Poplar Wood

Discussion in 'Woodturning Discussion Forum' started by Lamar Wright, Aug 12, 2017.

  1. Lamar Wright

    Lamar Wright

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    A neighbor cut down a poplar tree last year due to a lighting strike. He sawed up the (rather large) tree into into 4" x 4" timber 8 feet long to use for a large shed he was building. My neighbor had some 4"x4" cutoffs in different length's and he offered them to me. My question is since I'm new to bowl turning, is poplar good wood to practice on since the wood does not have a lot of pretty wood grain? It looks like to me it would be a good wood to Stain. What are your thoughts? Thanks and happy turning.
     
  2. hockenbery

    hockenbery AAW Advisor Staff Member

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    It is good to practice with.

    It is soft. When j lived in Maryland we used a lot of tulip poplar in classes.

    It is too soft for utility bowls since it dents so easily.
     
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  3. Lamar Wright

    Lamar Wright

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    Hey, thanks Al. What you stated is exactly what I though. Good wood to practice bowl making. Happy turning!
     
  4. Bill Boehme

    Bill Boehme Administrator Staff Member

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    American Tulipwood is also commonly called Tulip Poplar although it isn't a poplar. To add to the confusion there is a South American Tulipwood which is commonly called Brazilian Tulipwood which is actually a rosewood and not a member of the tulip tree family. I have occasionally bought the imported tulip wood for various projects like tool handles until the price got too rich for my blood. :rolleyes: Unlike the domestic tulipwood which is somewhat plain looking, the South American tulipwood is dense, heavy, and has spectacular color and figure. Tree names can be confusing.
     
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  5. William Rogers

    William Rogers

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    Yes good to practice with. You can make some lidded boxes, gobblest and other things with that size. Have fun.
     
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  6. Lamar Wright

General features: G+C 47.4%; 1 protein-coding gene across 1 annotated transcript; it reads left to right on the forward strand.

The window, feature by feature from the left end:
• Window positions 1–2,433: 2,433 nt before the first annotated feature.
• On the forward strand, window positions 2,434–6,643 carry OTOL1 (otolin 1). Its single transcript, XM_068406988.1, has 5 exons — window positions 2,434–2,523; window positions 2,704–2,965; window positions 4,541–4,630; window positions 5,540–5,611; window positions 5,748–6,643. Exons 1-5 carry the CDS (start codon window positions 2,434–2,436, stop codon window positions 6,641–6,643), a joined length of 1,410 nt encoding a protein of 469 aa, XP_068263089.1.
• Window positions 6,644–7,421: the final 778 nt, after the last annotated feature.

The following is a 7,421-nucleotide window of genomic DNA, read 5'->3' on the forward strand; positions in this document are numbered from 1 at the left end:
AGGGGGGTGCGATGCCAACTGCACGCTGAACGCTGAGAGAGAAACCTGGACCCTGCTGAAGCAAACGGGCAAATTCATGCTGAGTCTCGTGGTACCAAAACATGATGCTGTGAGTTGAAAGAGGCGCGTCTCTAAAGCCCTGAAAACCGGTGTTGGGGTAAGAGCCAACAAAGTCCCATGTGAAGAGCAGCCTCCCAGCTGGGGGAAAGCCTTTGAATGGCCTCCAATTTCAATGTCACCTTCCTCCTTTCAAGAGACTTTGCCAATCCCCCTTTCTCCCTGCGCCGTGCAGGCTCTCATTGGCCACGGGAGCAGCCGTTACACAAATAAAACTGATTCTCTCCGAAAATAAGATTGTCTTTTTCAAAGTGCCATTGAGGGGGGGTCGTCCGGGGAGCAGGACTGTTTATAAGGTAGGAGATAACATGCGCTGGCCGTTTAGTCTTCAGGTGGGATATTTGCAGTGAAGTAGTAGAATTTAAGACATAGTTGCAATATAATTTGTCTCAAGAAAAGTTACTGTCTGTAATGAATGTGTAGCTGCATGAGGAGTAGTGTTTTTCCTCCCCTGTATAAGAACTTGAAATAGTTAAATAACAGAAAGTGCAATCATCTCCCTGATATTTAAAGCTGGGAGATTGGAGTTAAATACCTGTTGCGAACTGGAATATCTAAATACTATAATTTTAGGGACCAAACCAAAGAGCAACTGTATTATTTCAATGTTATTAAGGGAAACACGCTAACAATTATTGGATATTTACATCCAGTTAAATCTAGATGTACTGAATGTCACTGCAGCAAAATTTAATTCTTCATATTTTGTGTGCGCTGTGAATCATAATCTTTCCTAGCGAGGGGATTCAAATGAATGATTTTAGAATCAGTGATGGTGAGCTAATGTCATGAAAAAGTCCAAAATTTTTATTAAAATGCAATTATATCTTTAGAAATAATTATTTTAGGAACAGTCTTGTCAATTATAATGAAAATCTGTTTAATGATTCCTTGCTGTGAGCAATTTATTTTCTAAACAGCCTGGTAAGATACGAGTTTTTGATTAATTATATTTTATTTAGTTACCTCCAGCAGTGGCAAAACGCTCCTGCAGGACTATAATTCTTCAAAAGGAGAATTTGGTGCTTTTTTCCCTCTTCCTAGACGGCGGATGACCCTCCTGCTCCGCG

Lamar Wright

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    Great ideas William, thanks so much. Happy turning!
     
  7. Lamar Wright

    Lamar Wright

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    Hi Bill, this is very interesting. So Tulipwood is a lot like American Poplar? I turned some today and I find it pleasant to turn. I turned some glue blocks and made some special jigs for different things. It is very easy to work with. Happy turning!
     
  8. hockenbery

    hockenbery AAW Advisor Staff Member

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    I should add that occasionaly spectacular grain can appear in tulip poplar.

    Most poplar is clear white sapwood with a relatively small greenish heartwood.

    I was given some "rainbow" poplar which was a tree that similar to walnut in color with purple and bluish streaks running throughout. I have also gotten some gorgeous poplar burl.
     
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  9. Richard Coers

    Richard Coers

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    Be careful using lightning strike wood. Depending on the intensity of the hit, the tree can basically fall apart when it dries. But, often you don't see that cracking until it dries or gets to a small cross section. Then you will see separation in the growth rings. So if you see a discolored growth ring, beware!
     
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  10. Lamar Wright

    Lamar Wright

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    Thanks Richard for your comment. I did not know that about lightning strikes. That is very good information to know and be aware of. Happy turning
     
  11. Tom Albrecht

    Tom Albrecht

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    Nothing wrong with poplar. In the kiln dried form it is commonly used for furniture parts and millwork that will be painted. In the green form it is what a lot of turners with access to it, like David Ellsworth, use in their turning classes.
     
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  12. Emiliano Achaval

    Emiliano Achaval